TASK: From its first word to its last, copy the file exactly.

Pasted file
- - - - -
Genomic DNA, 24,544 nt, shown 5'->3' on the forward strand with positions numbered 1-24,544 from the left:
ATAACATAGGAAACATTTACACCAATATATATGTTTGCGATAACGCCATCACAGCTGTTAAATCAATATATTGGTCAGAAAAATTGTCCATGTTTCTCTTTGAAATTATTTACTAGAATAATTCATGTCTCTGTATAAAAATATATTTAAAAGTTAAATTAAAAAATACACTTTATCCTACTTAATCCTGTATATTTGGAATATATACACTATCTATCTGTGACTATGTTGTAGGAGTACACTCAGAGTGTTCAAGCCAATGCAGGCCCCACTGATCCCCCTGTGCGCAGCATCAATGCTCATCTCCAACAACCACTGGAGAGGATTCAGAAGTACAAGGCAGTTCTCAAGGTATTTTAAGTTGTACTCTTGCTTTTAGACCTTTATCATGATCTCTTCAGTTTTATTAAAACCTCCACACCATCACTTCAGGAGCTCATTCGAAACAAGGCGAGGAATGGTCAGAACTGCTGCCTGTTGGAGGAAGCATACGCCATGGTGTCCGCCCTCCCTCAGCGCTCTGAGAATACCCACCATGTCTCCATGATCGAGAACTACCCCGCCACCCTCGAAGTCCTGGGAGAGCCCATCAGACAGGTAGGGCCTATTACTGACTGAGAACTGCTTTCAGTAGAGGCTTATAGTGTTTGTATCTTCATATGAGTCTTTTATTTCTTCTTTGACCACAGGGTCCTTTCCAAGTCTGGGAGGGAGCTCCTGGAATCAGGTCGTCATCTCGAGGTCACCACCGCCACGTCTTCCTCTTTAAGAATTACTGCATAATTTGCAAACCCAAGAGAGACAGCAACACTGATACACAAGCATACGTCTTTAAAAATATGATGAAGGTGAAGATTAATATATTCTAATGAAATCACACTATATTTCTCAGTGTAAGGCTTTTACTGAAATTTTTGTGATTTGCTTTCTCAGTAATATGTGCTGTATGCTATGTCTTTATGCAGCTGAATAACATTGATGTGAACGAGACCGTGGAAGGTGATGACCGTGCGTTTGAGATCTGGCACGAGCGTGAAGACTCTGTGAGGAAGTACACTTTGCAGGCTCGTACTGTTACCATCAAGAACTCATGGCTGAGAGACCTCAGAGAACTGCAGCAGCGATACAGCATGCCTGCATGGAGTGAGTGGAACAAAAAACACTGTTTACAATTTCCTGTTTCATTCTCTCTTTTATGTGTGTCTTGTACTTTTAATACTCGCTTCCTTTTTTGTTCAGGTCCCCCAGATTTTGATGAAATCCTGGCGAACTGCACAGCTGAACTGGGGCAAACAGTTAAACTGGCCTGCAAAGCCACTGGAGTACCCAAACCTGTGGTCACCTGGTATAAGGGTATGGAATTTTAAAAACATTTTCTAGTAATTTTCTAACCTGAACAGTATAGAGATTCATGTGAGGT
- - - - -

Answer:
Genomic DNA, 24,544 nt, shown 5'->3' on the forward strand with positions numbered 1-24,544 from the left:
ATAACATAGGAAACATTTACACCAATATATATGTTTGCGATAACGCCATCACAGCTGTTAAATCAATATATTGGTCAGAAAAATTGTCCATGTTTCTCTTTGAAATTATTTACTAGAATAATTCATGTCTCTGTATAAAAATATATTTAAAAGTTAAATTAAAAAATACACTTTATCCTACTTAATCCTGTATATTTGGAATATATACACTATCTATCTGTGACTATGTTGTAGGAGTACACTCAGAGTGTTCAAGCCAATGCAGGCCCCACTGATCCCCCTGTGCGCAGCATCAATGCTCATCTCCAACAACCACTGGAGAGGATTCAGAAGTACAAGGCAGTTCTCAAGGTATTTTAAGTTGTACTCTTGCTTTTAGACCTTTATCATGATCTCTTCAGTTTTATTAAAACCTCCACACCATCACTTCAGGAGCTCATTCGAAACAAGGCGAGGAATGGTCAGAACTGCTGCCTGTTGGAGGAAGCATACGCCATGGTGTCCGCCCTCCCTCAGCGCTCTGAGAATACCCACCATGTCTCCATGATCGAGAACTACCCCGCCACCCTCGAAGTCCTGGGAGAGCCCATCAGACAGGTAGGGCCTATTACTGACTGAGAACTGCTTTCAGTAGAGGCTTATAGTGTTTGTATCTTCATATGAGTCTTTTATTTCTTCTTTGACCACAGGGTCCTTTCCAAGTCTGGGAGGGAGCTCCTGGAATCAGGTCGTCATCTCGAGGTCACCACCGCCACGTCTTCCTCTTTAAGAATTACTGCATAATTTGCAAACCCAAGAGAGACAGCAACACTGATACACAAGCATACGTCTTTAAAAATATGATGAAGGTGAAGATTAATATATTCTAATGAAATCACACTATATTTCTCAGTGTAAGGCTTTTACTGAAATTTTTGTGATTTGCTTTCTCAGTAATATGTGCTGTATGCTATGTCTTTATGCAGCTGAATAACATTGATGTGAACGAGACCGTGGAAGGTGATGACCGTGCGTTTGAGATCTGGCACGAGCGTGAAGACTCTGTGAGGAAGTACACTTTGCAGGCTCGTACTGTTACCATCAAGAACTCATGGCTGAGAGACCTCAGAGAACTGCAGCAGCGATACAGCATGCCTGCATGGAGTGAGTGGAACAAAAAACACTGTTTACAATTTCCTGTTTCATTCTCTCTTTTATGTGTGTCTTGTACTTTTAATACTCGCTTCCTTTTTTGTTCAGGTCCCCCAGATTTTGATGAAATCCTGGCGAACTGCACAGCTGAACTGGGGCAAACAGTTAAACTGGCCTGCAAAGCCACTGGAGTACCCAAACCTGTGGTCACCTGGTATAAGGGTATGGAATTTTAAAAACATTTTCTAGTAATTTTCTAACCTGAACAGTATAGAGATTCATGTGAGGT